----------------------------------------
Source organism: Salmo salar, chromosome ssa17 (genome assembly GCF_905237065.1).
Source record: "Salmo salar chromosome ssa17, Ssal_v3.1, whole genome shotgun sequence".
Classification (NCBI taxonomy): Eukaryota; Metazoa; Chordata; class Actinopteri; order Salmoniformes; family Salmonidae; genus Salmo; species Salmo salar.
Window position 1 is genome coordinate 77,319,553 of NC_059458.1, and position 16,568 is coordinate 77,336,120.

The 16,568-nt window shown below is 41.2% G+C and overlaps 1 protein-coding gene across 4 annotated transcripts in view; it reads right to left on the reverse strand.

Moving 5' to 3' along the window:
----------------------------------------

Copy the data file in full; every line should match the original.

Source organism: Salmo salar, chromosome ssa17 (genome assembly GCF_905237065.1).
Source record: "Salmo salar chromosome ssa17, Ssal_v3.1, whole genome shotgun sequence".
Classification (NCBI taxonomy): Eukaryota; Metazoa; Chordata; class Actinopteri; order Salmoniformes; family Salmonidae; genus Salmo; species Salmo salar.
Window position 1 is genome coordinate 77,319,553 of NC_059458.1, and position 16,568 is coordinate 77,336,120.

The 16,568-nt window shown below is 41.2% G+C and overlaps 1 protein-coding gene across 4 annotated transcripts in view; it reads right to left on the reverse strand.

Moving 5' to 3' along the window: